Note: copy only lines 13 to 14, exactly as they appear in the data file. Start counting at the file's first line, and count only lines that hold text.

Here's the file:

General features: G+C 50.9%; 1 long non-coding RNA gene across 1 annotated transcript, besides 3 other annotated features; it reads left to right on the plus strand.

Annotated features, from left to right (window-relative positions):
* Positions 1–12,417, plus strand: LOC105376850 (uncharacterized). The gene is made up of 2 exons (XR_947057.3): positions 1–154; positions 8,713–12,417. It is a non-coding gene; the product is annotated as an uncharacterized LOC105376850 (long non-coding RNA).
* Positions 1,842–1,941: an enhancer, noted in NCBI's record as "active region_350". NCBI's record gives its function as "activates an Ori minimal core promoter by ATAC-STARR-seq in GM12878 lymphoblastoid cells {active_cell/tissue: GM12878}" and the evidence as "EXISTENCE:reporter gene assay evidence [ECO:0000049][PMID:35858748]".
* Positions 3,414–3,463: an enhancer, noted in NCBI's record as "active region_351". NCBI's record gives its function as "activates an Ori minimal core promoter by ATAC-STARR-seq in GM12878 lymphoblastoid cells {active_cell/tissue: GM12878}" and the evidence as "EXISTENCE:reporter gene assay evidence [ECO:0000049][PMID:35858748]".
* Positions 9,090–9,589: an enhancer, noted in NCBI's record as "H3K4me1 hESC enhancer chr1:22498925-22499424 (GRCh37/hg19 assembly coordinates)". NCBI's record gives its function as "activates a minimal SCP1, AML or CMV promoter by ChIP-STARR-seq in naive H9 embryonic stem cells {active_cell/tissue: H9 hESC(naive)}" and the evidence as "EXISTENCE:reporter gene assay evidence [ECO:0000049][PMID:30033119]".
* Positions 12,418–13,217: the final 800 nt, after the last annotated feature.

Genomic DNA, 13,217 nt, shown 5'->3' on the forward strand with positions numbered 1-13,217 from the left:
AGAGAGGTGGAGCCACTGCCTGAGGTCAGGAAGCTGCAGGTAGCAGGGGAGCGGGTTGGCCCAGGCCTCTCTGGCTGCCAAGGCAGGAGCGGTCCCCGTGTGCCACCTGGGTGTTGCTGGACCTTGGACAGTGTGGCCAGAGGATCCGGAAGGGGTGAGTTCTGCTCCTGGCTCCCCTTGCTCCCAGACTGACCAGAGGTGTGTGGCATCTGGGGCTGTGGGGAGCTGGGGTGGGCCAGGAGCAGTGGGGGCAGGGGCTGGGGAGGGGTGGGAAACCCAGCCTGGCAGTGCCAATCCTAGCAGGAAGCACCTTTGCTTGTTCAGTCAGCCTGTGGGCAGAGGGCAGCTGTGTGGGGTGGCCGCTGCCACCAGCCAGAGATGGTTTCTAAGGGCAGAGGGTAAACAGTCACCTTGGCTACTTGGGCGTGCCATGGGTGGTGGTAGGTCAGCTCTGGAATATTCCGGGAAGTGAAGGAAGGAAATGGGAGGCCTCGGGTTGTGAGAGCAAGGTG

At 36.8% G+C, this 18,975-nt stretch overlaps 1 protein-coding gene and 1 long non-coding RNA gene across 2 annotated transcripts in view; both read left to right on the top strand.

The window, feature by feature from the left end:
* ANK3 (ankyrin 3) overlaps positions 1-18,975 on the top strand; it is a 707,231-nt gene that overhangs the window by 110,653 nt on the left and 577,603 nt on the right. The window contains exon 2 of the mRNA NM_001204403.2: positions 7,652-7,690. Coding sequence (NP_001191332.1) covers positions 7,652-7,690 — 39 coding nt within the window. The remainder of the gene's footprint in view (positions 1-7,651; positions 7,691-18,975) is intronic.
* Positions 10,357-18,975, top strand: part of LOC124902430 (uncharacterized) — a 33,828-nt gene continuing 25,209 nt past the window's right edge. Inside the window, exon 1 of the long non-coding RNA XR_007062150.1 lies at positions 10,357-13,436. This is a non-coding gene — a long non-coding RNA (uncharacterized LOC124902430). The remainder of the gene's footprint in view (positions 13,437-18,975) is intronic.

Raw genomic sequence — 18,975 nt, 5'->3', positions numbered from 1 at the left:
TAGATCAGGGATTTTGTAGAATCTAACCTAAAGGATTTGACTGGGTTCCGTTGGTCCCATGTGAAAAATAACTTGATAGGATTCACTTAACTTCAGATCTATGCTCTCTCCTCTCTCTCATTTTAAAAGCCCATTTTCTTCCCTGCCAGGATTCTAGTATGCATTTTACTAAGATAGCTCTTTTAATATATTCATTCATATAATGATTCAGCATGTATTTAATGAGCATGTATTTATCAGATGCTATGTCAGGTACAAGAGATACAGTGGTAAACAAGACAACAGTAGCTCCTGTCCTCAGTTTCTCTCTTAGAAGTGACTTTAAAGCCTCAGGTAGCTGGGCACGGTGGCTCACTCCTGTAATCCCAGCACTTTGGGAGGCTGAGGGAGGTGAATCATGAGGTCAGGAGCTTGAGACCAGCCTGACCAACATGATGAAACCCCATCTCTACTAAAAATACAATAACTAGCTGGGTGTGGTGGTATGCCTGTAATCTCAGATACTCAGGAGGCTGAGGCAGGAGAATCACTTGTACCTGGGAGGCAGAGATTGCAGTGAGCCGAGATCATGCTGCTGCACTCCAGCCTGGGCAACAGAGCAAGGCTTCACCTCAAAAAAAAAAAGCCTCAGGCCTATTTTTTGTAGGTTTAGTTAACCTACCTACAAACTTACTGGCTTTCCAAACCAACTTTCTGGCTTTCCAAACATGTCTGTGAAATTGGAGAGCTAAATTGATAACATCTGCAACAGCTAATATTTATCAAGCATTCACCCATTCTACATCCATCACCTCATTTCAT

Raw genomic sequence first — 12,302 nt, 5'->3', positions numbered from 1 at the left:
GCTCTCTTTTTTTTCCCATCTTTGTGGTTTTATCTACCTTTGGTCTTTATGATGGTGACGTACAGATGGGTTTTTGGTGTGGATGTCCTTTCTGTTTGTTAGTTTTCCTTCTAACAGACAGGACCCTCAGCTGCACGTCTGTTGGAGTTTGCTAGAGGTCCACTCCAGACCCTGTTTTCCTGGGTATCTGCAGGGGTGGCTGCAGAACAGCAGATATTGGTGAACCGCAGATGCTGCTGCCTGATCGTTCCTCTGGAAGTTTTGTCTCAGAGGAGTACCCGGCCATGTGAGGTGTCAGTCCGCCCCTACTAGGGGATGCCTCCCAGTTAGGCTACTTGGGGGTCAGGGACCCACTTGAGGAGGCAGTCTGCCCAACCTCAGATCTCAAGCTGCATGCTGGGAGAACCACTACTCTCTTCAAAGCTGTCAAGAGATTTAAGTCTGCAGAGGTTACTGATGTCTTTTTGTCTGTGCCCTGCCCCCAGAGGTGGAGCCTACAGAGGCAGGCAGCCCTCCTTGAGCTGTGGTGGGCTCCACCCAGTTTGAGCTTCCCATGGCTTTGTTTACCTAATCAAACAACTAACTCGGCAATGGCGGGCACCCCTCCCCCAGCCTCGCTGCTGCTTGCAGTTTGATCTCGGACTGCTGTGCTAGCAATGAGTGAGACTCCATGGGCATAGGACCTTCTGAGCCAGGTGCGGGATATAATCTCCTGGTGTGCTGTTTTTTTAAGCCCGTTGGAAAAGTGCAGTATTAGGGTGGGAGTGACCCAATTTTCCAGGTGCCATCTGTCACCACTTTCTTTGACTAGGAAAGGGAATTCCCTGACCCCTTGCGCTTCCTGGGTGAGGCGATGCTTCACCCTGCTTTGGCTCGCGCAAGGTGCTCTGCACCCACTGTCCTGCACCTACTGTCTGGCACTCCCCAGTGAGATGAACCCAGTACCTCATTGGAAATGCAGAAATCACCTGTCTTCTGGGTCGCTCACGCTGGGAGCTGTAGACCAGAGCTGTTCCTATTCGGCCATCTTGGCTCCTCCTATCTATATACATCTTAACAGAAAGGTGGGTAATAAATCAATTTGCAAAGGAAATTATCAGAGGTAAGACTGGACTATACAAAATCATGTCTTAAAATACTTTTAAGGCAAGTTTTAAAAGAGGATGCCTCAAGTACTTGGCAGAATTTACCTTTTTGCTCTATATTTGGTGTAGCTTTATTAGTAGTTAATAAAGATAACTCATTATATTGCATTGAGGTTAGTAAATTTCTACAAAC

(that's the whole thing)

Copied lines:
* Positions 10,357-18,975, top strand: part of LOC124902430 (uncharacterized) — a 33,828-nt gene continuing 25,209 nt past the window's right edge. Inside the window, exon 1 of the long non-coding RNA XR_007062150.1 lies at positions 10,357-13,436. This is a non-coding gene — a long non-coding RNA (uncharacterized LOC124902430). The remainder of the gene's footprint in view (positions 13,437-18,975) is intronic.

Raw genomic sequence — 18,975 nt, 5'->3', positions numbered from 1 at the left: